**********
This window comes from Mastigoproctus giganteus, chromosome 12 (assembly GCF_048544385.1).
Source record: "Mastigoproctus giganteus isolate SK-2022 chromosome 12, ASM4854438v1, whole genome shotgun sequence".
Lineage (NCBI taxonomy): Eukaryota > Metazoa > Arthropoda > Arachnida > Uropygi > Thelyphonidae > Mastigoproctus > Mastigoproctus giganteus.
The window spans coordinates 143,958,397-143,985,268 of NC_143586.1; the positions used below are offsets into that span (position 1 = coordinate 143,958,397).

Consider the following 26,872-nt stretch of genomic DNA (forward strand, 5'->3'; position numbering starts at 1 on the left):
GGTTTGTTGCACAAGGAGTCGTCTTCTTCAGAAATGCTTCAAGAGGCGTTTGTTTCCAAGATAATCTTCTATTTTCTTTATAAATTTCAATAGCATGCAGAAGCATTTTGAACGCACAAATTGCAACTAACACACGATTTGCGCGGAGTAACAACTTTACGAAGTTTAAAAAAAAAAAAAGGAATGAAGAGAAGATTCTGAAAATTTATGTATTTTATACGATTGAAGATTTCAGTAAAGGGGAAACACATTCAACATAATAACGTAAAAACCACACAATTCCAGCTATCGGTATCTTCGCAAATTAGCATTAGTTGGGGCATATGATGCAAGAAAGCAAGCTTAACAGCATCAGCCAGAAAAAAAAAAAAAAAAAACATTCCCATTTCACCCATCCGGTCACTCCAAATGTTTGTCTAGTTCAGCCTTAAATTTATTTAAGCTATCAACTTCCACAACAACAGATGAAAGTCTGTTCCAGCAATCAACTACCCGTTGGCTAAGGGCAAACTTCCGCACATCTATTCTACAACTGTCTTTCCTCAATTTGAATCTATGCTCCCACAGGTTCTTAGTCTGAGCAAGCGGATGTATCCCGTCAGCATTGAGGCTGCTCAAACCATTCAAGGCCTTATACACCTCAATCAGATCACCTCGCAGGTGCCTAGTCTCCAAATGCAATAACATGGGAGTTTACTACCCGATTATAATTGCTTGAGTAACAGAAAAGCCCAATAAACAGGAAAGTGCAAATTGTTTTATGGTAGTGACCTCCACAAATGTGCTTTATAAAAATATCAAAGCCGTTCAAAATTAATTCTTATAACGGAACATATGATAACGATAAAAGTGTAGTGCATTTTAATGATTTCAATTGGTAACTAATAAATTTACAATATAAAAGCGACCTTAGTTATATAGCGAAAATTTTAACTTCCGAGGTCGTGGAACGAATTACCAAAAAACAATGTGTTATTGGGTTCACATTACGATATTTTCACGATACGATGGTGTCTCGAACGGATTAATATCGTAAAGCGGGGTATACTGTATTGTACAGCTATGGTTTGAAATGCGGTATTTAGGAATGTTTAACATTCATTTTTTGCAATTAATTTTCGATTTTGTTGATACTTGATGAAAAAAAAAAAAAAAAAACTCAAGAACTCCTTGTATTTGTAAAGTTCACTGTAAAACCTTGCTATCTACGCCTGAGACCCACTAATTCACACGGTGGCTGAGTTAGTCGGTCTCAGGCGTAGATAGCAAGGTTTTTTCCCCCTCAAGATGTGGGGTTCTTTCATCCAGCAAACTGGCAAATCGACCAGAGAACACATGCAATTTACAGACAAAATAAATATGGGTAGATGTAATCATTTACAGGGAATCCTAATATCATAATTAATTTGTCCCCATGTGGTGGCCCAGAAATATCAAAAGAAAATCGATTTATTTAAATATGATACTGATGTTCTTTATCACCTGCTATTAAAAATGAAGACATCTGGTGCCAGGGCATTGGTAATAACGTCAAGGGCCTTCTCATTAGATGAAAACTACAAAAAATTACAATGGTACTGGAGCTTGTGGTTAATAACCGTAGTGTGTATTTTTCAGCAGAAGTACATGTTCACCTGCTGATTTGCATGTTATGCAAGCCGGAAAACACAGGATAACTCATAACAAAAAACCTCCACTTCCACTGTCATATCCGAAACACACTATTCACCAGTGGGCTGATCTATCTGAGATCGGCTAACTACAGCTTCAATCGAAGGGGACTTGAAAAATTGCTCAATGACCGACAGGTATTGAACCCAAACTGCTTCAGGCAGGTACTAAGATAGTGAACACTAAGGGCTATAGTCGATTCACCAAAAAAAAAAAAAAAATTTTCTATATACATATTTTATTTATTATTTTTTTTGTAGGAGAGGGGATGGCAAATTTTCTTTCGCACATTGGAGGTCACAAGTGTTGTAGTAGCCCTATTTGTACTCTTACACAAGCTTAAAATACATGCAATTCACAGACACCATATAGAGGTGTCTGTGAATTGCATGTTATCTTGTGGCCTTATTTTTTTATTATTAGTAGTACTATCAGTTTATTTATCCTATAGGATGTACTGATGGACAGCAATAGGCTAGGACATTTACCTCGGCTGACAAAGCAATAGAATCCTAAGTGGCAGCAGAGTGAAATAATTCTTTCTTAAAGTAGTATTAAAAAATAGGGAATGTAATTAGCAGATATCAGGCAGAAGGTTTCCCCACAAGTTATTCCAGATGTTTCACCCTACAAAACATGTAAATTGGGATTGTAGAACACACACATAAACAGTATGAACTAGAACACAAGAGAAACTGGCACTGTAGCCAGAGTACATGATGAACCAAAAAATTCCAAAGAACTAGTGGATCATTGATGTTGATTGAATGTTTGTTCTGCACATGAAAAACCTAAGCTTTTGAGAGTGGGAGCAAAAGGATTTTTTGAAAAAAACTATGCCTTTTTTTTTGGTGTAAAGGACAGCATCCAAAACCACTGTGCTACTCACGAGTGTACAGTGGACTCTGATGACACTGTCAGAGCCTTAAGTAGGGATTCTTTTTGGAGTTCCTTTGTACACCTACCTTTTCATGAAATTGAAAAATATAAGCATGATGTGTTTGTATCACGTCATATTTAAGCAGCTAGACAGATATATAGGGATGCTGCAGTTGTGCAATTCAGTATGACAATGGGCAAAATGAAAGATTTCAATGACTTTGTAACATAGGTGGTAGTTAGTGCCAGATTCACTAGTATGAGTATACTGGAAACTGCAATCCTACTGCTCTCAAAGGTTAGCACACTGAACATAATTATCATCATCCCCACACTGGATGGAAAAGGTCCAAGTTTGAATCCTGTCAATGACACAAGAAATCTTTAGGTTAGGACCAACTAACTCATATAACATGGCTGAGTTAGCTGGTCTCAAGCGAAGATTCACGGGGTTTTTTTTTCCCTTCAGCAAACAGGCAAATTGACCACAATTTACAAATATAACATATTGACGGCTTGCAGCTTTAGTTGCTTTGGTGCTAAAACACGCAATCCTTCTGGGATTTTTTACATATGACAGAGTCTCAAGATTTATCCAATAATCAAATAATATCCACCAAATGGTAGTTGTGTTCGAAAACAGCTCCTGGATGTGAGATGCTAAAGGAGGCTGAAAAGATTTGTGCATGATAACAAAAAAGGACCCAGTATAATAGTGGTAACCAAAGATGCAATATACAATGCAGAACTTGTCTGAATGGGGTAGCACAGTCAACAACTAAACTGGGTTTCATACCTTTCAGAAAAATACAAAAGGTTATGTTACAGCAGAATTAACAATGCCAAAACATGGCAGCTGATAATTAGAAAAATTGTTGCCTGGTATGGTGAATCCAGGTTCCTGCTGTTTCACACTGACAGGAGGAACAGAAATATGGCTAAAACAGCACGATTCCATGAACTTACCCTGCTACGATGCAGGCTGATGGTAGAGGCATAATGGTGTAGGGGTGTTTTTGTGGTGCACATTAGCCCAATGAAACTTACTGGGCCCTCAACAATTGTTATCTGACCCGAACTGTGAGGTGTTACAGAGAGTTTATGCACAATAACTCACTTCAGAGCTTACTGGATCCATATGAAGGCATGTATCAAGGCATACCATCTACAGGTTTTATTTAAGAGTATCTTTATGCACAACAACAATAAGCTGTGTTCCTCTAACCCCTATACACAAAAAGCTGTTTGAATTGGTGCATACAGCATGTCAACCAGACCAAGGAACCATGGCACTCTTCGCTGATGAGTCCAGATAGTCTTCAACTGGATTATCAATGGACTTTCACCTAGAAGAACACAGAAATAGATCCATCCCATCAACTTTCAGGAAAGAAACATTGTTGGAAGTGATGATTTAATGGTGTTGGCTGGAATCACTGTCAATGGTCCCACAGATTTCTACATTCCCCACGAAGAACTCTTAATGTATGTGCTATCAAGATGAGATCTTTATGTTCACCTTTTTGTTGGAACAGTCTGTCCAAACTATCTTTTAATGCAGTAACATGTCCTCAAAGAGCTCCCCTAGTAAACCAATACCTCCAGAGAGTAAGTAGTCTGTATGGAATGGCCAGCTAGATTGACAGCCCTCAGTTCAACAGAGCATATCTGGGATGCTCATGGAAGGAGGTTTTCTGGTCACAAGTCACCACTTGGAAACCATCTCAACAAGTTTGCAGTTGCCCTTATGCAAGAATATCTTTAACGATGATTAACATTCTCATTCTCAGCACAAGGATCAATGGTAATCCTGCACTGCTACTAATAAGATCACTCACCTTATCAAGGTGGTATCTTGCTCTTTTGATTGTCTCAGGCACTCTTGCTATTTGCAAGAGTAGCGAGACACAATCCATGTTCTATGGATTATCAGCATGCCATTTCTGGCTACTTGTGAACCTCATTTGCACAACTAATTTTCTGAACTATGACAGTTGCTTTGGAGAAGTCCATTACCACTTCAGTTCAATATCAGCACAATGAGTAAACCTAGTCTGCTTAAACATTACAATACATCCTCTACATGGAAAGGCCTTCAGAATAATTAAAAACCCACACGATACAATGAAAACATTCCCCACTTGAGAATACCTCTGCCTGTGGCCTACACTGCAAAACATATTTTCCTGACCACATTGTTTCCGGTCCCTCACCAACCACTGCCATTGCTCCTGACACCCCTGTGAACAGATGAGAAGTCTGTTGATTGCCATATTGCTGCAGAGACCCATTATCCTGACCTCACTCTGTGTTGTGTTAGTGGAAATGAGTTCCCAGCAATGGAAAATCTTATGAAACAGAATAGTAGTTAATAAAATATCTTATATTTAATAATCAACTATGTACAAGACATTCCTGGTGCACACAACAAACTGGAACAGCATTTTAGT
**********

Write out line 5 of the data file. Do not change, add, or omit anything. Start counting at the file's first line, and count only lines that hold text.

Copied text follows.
Consider the following 26,872-nt stretch of genomic DNA (forward strand, 5'->3'; position numbering starts at 1 on the left):